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[si-duhk-tris] /sɪˈdʌk trɪs/
a woman who seduces.
Origin of seductress
1795-1805; obsolete sedut(o)r (< Late Latin sēductor; see seduce, -tor) + -ess
Usage note
See -ess. Unabridged
Based on the Random House Dictionary, © Random House, Inc. 2016.
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Examples from the Web for seductress
Contemporary Examples
Historical Examples
  • You're a seductress and a witch and a sorcerer and an enchantress.

    Simon the Jester William J. Locke
  • And yet why did this face, which had in it none of the charms of the seductress, disturb her so profoundly?

    Virginia Ellen Glasgow
  • Like a seductress in green, the mountain lured the stranger on with promises of things that were ahead.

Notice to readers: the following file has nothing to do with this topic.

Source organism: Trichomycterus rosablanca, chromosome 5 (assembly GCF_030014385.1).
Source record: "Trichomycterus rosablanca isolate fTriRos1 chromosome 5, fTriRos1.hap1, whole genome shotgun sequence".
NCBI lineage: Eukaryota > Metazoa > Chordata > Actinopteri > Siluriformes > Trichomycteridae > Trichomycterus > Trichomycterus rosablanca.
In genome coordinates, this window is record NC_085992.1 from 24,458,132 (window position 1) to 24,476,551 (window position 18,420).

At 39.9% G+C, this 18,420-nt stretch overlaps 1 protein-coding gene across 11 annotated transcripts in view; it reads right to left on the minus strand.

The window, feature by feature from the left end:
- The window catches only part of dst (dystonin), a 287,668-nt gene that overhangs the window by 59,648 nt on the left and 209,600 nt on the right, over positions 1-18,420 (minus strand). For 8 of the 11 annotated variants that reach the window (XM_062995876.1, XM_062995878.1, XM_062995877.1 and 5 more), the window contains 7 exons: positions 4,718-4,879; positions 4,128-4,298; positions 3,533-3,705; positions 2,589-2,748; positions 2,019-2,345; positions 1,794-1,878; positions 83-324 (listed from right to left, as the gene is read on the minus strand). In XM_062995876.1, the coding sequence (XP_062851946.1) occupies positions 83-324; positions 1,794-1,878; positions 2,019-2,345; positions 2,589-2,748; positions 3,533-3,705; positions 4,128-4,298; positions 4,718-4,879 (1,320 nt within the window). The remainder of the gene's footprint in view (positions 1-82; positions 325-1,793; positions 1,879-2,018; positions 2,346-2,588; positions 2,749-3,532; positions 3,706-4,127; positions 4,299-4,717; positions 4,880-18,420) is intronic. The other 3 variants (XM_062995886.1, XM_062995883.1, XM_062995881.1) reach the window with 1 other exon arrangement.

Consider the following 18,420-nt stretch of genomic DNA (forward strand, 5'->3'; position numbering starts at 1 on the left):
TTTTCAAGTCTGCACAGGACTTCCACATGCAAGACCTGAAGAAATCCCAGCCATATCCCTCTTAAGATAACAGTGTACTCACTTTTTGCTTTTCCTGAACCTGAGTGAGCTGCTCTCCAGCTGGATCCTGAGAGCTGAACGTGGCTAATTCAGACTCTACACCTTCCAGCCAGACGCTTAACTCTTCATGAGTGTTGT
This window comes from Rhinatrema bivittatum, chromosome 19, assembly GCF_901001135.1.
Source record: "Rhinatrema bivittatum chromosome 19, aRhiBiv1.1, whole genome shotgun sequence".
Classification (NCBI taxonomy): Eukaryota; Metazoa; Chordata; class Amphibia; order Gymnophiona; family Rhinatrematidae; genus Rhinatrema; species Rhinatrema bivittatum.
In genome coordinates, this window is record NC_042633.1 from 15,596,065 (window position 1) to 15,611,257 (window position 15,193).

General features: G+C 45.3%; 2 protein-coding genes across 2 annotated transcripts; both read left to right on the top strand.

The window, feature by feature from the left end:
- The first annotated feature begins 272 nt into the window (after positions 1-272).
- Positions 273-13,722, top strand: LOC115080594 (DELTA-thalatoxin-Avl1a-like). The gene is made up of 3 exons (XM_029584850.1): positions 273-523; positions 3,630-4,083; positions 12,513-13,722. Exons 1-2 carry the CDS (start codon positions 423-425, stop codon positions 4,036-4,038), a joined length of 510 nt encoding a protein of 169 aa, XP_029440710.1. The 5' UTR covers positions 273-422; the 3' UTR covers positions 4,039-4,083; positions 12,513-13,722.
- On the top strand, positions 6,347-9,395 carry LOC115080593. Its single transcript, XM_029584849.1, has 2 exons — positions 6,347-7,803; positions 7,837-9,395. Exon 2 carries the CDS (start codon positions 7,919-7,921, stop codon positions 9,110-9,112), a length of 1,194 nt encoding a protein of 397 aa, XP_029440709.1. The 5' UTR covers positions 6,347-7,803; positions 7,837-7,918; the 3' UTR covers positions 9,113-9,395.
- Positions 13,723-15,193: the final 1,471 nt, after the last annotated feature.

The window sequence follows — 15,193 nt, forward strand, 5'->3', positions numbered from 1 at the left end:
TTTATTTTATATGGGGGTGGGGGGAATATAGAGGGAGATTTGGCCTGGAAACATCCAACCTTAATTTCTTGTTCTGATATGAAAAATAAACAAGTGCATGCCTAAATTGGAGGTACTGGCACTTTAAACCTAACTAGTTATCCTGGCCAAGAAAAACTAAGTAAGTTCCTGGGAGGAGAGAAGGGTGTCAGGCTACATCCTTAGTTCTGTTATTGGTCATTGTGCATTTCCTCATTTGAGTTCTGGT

The Lone Ranger Rides Fran Striker
  • Make peace with the seductress, who leads the prince from the path of virtue!

    Old Fritz and the New Era Louise Muhlbach
  • But Aristotle dismissed the seductress and thus delivered his prince from death.

  • Paphnutius for instance, who was visited by such a seductress.

    The Morals of Marcus Ordeyne William J. Locke
Word Origin and History for seductress

1803, "female seducer," with -ess + obsolete seductor (late 15c., displaced by seducer), from a direct borrowing of the Latin agent noun of seducere (see seduce).

Online Etymology Dictionary, © 2010 Douglas Harper
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